With all due respect to scholars, that view makes about as much sense as saying that you don't exist if you don't have a birth certificate.

So when Stephen Gray took up his teacher's recommendation to teach, he did not take a Japanese name or try to "act Zen". Instead he took the Sanskrit name "Adyashanti" and did not associate himself with traditional Zen at all.

And do you know what? THAT'S ZEN!
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Essential Zen practice 16 Dec 2010 05:26 #652

Gozen, let me be the first to say that your response is BADASS!
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Essential Zen practice 16 Dec 2010 12:44 #653

Zen is easily misunderstood. I think that's part of the point ;-)
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Essential Zen practice 16 Dec 2010 14:27 #654


What is Zen?
With all due respect to scholars, that view makes about as much sense as saying that you don't exist if you don't have a birth certificate.


-mlatorra

Ha! That really made me smile. Thanks Gozen, you really put that all very clearly. Arguing cholars and smiling mystics, yet again. : )

@Chris: I said Adyashanti is a special case because his teaching method and his life story seem relatively unique to me. Though I don't think we should measure people's awakenings against each other, I do hold respect for those who are able to present their understanding of it in a way that isn't reliant on any dogma or tradition. There is also the fact that he came to this at such a young age. He then broke with his tradition, as Gozen points out, and started his own thing, which has (seemingly, I'll admit I'm basing this on his popularity) proven to be beneficial to many people. That doesn't happen ever day.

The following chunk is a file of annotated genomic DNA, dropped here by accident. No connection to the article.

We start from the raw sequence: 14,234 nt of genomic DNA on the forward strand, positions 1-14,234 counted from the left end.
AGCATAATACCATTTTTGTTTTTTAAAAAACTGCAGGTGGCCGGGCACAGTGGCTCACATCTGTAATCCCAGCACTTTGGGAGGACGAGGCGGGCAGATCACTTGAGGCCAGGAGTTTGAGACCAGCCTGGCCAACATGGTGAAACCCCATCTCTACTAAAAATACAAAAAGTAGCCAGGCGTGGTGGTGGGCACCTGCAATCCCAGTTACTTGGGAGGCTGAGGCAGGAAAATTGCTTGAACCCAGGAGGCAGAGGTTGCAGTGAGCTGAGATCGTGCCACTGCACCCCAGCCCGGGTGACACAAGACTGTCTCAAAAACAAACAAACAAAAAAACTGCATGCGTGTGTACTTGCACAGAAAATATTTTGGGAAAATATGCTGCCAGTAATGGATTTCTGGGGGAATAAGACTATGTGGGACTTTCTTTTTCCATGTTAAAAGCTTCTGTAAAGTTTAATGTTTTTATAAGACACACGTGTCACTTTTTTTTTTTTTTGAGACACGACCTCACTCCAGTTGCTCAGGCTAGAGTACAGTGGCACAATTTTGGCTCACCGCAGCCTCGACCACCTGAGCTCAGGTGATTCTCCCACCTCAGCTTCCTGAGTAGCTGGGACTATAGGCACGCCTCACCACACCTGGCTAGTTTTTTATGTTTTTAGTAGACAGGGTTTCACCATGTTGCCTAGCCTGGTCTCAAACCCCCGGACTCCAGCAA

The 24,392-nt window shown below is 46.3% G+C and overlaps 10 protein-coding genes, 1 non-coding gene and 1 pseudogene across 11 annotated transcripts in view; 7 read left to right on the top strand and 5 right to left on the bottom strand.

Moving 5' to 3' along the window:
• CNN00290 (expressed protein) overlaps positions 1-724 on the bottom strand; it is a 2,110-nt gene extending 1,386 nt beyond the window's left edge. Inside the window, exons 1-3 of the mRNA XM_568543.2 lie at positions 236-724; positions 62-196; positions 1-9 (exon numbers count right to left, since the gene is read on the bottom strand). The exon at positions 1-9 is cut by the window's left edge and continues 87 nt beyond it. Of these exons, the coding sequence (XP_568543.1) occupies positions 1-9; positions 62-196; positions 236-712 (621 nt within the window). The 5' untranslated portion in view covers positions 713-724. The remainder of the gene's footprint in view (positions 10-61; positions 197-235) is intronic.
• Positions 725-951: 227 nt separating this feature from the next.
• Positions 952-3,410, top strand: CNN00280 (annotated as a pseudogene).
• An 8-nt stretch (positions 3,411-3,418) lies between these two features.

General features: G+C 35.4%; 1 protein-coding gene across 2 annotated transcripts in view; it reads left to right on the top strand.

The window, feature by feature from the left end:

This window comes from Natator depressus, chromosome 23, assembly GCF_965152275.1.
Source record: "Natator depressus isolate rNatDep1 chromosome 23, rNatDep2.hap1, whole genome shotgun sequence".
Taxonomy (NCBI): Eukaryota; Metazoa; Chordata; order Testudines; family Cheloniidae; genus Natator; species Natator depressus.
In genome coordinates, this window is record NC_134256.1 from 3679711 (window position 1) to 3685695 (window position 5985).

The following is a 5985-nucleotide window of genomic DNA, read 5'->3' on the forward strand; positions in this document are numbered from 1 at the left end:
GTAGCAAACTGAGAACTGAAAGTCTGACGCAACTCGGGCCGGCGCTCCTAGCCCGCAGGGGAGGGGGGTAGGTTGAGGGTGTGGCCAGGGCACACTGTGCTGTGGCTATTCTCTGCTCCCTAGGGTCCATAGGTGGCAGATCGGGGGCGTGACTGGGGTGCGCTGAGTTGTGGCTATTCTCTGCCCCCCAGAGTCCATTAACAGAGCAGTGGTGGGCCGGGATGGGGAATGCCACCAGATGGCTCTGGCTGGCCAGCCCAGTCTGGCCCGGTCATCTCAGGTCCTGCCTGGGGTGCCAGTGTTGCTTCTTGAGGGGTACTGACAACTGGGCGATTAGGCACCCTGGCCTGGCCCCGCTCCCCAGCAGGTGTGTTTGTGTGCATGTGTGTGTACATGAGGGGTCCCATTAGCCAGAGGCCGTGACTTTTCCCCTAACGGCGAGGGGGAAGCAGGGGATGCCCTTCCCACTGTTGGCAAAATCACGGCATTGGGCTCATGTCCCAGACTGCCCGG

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Essential Zen practice 19 Dec 2010 01:05 #655

I found this:

plato.stanford.edu/entries/japanese-zen/
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Essential Zen practice 19 Dec 2010 01:37 #656


I found this:plato.stanford.edu/entries/japanese-zen/

-cmarti

Thanks, Chris. A lot to chew on there. I am not totally unfamiliar with the zen basics, albeit "bookstore zen", but am still left wondering a bit about what Gozen thinks is wrong with zen in (North) America. I am not trying to be provocative, just genuinely curious.

-- tomo
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Essential Zen practice 19 Dec 2010 14:41 #657

I'll leave it to Gozen to explain himself but I do know he's not enamored of inauthentic Zen, meaning the kind I found when I visited my local Zen center last summer -- a Roshi who was basically mailing it in. There was nothing I could find there focused on awakening, even during my one hour talk with the Roshi. Instead, it was all about "mindfulness in daily life" and how to reduce stress. Now, there's nothing wrong with either of those things as far as they go but if that's all the Roshi talks about when asked about real practice, well, Houston, we have a problem.